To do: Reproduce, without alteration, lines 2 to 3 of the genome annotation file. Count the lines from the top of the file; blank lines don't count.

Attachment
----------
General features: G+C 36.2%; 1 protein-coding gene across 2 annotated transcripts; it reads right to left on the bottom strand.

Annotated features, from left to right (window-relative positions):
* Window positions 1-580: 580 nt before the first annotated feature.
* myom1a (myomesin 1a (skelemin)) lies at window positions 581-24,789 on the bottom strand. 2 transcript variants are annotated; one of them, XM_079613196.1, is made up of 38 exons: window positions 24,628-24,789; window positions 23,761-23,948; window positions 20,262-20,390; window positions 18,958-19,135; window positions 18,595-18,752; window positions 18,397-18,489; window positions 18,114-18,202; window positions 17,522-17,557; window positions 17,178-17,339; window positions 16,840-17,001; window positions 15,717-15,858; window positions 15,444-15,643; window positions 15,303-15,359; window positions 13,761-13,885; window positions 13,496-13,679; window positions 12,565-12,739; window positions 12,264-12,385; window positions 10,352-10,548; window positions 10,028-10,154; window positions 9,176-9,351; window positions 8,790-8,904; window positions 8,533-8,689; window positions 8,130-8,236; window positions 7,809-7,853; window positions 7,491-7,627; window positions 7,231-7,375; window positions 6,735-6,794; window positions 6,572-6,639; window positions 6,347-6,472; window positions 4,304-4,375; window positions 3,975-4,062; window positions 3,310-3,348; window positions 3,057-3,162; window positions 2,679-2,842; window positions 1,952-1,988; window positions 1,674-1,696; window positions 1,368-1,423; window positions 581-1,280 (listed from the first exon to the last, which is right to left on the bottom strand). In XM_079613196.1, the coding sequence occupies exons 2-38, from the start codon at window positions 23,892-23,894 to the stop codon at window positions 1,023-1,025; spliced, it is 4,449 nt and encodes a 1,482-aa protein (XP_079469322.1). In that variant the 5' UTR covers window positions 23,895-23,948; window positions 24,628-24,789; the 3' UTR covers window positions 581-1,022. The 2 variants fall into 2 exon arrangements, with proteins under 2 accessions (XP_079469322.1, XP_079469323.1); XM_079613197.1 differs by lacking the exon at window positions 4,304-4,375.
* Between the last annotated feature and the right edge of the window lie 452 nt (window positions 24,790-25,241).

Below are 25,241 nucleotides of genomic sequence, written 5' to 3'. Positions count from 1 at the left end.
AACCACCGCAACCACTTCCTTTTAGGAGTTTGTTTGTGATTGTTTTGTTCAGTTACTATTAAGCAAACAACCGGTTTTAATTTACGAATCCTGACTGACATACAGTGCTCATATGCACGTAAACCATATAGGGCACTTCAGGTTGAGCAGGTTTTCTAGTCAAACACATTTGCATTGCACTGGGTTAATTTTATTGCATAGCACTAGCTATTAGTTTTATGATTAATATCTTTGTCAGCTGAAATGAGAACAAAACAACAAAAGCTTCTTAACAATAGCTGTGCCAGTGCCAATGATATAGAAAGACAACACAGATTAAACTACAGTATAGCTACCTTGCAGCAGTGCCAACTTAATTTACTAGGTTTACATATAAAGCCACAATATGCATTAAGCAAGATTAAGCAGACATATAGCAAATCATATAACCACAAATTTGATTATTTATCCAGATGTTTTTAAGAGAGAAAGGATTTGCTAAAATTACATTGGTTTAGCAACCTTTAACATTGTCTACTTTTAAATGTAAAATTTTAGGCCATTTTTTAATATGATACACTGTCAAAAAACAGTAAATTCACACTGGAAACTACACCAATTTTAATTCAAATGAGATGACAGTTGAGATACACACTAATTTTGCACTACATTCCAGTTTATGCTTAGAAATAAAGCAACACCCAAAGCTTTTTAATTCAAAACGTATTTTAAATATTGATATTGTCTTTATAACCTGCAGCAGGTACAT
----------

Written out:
Annotated features, from left to right (window-relative positions):
* Window positions 1-580: 580 nt before the first annotated feature.